We have to get Tim, he told us. Who do we have to get? Tim, we all said. Who do we have to get? He said. Tim, we said again, louder this time.


Sorry for breaking in. :sorry


Regards

Caleb

User avatar
Come forth
Pencil 6 (300-499 Posts)
Pencil 6 (300-499 Posts)
 
Posts: 477
Joined: Tue Mar 13, 2012 7:34 pm
Location: Innisfail, North Qld, Australia

Re: Jan's New Writing Lessons--TRANSITIONS

Postby Come forth » Wed Nov 13, 2013 7:20 am

This is a timely lesson for me because I have just written a challenge entry that is very jumbled up. So the task before me is to bring structure and introduce smooth transitions.

And, of course, smooth transition are an important part of structure.

Thanks for the lesson, Graham.
May we all get eyes to see and ears to hear,
A Revelation of His Word, crystal clear.
Admitting our need to be drawn in,
Less of self, more of Him.

My prayer for us all.
God bless us with the Revelation of His Word, Graham
http://www.shekinahcloud.com/page/page/8464330.htm

User avatar
glorybee
Moderator
Moderator
 
Posts: 6015
Joined: Thu Nov 10, 2005 11:46 pm
Location: Michigan

Re: Jan's New Writing Lessons--TRANSITIONS

Postby glorybee » Wed Nov 13, 2013 7:53 am

Caleb Cheong wrote:Hi Jan!

I've a burning question to ask you. I hope you don't mind if I go off on a tangent here. What's your view on not using punctuation marks to write a narrative.

We have to get Tim, he told us. Who do we have to get? Tim, we all said. Who do we have to get? He said. Tim, we said again, louder this time.


Sorry for breaking in. :sorry


Regards

Caleb


Caleb, I've seen this done occasionally in contemporary literary fiction. If it's done, it has to be done by a very, very good writer who knows how to break the rules effectively, and who has a good reason for doing so. In your own example (which I realize was just a quick one for illustration), I can't think of any reason to omit quotation marks.

A writer might choose to do so to give their entire MS a "clean" look, or to make it seem somewhat dreamy-looking, apart from reality. I'd think that it would be done on a piece that is solemn and moody.

I have a good friend who has done this occasionally in short stories, and I'll drop her a note and ask her what she believes the absence of quotation marks communicates. Stay tuned for her response.

[Edit--I've spoken to my friend, and she agreed with what I've said here, and added that she might also use quotation mark-less dialog for remembered conversations or inner dialog.]
Jan Ackerson

Caleb Cheong
Pencil 1 (1-49 Posts)
Pencil 1 (1-49 Posts)
 
Posts: 32
Joined: Thu Oct 24, 2013 1:12 am

Re: Jan's New Writing Lessons--TRANSITIONS

Postby Caleb Cheong » Wed Nov 13, 2013 1:01 pm

Hi Jan!

Thank you very much for answering my question. You've indeed clarified my thoughts and helped me understand such writing style from an experienced editor's point-of-view. I must admit I am still very much a greenhorn in creative writing. May I have a go at the TRANSITIONS homework.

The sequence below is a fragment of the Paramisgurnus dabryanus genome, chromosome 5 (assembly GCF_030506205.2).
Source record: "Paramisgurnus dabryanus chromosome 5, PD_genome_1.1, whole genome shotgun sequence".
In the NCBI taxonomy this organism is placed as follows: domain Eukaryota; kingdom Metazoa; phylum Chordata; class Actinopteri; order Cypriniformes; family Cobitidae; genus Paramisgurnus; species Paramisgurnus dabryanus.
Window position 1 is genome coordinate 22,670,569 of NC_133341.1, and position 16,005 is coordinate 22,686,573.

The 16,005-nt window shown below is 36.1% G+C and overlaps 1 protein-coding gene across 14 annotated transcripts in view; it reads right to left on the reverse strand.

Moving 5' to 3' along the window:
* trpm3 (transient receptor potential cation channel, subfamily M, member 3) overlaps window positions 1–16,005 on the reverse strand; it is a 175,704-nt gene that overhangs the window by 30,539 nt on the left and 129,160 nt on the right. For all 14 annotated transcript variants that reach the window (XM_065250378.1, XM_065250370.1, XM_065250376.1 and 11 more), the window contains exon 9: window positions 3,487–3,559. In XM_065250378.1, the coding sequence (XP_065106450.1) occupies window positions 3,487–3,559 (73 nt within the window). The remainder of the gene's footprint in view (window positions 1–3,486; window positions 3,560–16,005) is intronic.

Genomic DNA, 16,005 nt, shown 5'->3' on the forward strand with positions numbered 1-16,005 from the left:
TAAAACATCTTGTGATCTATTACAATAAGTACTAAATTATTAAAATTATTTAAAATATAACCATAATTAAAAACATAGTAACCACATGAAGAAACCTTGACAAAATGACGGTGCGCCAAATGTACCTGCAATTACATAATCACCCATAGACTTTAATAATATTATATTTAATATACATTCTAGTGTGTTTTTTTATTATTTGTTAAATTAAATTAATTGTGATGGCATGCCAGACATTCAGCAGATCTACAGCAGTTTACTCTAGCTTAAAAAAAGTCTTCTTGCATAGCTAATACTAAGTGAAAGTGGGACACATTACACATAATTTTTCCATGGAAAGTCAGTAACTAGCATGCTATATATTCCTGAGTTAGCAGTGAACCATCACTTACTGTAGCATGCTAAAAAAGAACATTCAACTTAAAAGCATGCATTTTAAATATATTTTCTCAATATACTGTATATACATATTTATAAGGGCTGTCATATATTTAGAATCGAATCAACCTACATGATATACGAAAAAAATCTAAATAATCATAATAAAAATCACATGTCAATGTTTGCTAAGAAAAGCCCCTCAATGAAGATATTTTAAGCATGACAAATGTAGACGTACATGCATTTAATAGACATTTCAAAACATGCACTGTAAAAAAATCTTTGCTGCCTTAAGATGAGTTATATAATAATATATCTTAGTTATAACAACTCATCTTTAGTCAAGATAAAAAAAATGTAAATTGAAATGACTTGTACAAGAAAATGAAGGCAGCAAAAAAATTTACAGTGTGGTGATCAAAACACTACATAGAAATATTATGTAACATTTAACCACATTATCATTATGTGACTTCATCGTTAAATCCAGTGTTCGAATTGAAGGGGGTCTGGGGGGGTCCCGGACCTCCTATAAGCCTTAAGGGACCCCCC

As the guests munched their food, Pete decided to have a chat with some of the residents of Woodlands Home For The Elderly. He had met Mrs Ling, the most senior resident of the home previously but he wasn't sure if she could still remember him. Wheelchair-bound, her pajamas hung loosely over her thin and weak frame. Yet, he discovered that her trembling hands and frail appearance belied her calm voice and very lively mind.

When he hesitantly walked up to her , she surprised him by saying," Come here and sit with me,Pete.' Soon, they had a memorable chat. He discovered that when she was a nurse during Second World War, she was shot in the leg by the enemy. She shared with him many inspiring adventures during the war.Before they knew it, two hours had whizzed by.Pete used to think that old folks were slow and uninteresting but he changed his mind after that day.


Thank you.



Regards

Caleb

User avatar
glorybee
Moderator
Moderator
 
Posts: 6015
Joined: Thu Nov 10, 2005 11:46 pm
Location: Michigan

Re: Jan's New Writing Lessons--TRANSITIONS

Postby glorybee » Wed Nov 13, 2013 1:14 pm

Caleb Cheong wrote:As the guests munched their food, Pete decided to have a chat with some of the residents of Woodlands Home For The Elderly. He had met Mrs Ling, the most senior resident of the home previously but he wasn't sure if she could still remember him. Wheelchair-bound, her pajamas hung loosely over her thin and weak frame. Yet, he discovered that her trembling hands and frail appearance belied her calm voice and very lively mind.

When he hesitantly walked up to her , she surprised him by saying," Come here and sit with me,Pete.' Soon, they had a memorable chat. He discovered that when she was a nurse during Second World War, she was shot in the leg by the enemy. She shared with him many inspiring adventures during the war.Before they knew it, two hours had whizzed by.Pete used to think that old folks were slow and uninteresting but he changed his mind after that day.




Caleb, this is fine. The phrase "When he hesitantly walked up to her" provides a sort of bridge between the action of the first paragraph and the action of the second. You've got this, I think.

I do want to mention spacing and punctuation. It could be that some formatting was lost if you cut and pasted these two paragraphs from another program, but if that's not the case, you might want to clean this up a bit. You need one hit of the space bar after periods and commas, and NO hits of the space bar before them. You've got it right for the most part, but there are a few places in the second paragraph where you have either an extra space where it's not needed, or you've left out a space when it WAS needed.

I so much appreciate your contributions to this "class," and your willingness to put your work out here for critique.
Jan Ackerson

Caleb Cheong
Pencil 1 (1-49 Posts)
Pencil 1 (1-49 Posts)
 
Posts: 32
Joined: Thu Oct 24, 2013 1:12 am

Re: Jan's New Writing Lessons--TRANSITIONS

Postby Caleb Cheong » Wed Nov 13, 2013 2:00 pm

Hi Jan!

Thank you very much for affirming me,and I certainly have some problems with spacing and the use of space bar. The window is pretty small when I try to type out the story or my question. This is the main takeaway for me.


With much appreciation

Caleb

Previous

Return to Jan's Writing Basics

Who is online

Users browsing this forum: No registered users and 3 guests


© MeasurelessMedia. All rights reservedTerms of Service



Jesus - True for You But not for Me      Website Builder     Build Website     Is Jesus God?    
Does God exist?     Build a writers website     Does truth exist?     Website online in minutes